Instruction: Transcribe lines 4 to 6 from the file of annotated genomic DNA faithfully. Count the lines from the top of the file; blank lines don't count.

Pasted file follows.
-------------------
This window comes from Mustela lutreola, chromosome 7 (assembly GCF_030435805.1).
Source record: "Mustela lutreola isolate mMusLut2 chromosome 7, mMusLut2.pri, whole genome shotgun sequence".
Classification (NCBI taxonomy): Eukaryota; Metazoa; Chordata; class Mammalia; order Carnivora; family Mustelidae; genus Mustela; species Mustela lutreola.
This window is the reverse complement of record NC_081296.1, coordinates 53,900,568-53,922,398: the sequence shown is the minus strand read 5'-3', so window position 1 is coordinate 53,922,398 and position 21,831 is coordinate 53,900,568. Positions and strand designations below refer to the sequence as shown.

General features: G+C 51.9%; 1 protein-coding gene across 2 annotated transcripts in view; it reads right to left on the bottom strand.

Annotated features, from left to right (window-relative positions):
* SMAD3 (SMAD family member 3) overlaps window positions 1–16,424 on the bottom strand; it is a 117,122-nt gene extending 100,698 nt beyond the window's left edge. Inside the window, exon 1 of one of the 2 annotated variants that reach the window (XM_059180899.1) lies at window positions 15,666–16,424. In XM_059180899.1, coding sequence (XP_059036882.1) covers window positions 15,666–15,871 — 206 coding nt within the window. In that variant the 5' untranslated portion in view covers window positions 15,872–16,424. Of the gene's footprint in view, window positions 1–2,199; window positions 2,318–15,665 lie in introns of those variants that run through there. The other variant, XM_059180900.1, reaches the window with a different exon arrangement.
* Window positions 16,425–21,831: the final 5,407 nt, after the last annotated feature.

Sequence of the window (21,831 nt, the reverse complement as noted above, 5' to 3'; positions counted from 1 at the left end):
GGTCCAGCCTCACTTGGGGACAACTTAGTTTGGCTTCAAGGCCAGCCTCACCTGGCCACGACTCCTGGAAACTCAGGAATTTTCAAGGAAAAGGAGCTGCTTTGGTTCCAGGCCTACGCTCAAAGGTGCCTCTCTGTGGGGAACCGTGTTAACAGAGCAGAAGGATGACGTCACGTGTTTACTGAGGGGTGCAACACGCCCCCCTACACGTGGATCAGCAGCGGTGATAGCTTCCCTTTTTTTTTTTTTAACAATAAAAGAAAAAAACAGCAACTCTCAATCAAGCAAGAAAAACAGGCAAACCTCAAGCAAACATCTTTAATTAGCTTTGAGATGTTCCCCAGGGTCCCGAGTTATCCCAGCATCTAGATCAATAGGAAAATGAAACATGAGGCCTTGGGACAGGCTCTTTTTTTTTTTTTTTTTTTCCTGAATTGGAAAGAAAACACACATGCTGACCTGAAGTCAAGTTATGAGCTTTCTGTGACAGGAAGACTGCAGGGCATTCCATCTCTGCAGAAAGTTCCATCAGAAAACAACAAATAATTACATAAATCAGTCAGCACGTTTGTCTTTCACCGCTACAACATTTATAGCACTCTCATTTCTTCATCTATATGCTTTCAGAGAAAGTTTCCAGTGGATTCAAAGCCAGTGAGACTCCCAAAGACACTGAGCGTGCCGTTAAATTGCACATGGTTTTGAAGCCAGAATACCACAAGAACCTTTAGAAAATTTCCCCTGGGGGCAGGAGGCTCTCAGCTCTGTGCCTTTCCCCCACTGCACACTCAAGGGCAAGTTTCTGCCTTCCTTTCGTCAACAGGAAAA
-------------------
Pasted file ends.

This window is the reverse complement of record NC_081296.1, coordinates 53,900,568-53,922,398: the sequence shown is the minus strand read 5'-3', so window position 1 is coordinate 53,922,398 and position 21,831 is coordinate 53,900,568. Positions and strand designations below refer to the sequence as shown.

General features: G+C 51.9%; 1 protein-coding gene across 2 annotated transcripts in view; it reads right to left on the bottom strand.

Annotated features, from left to right (window-relative positions):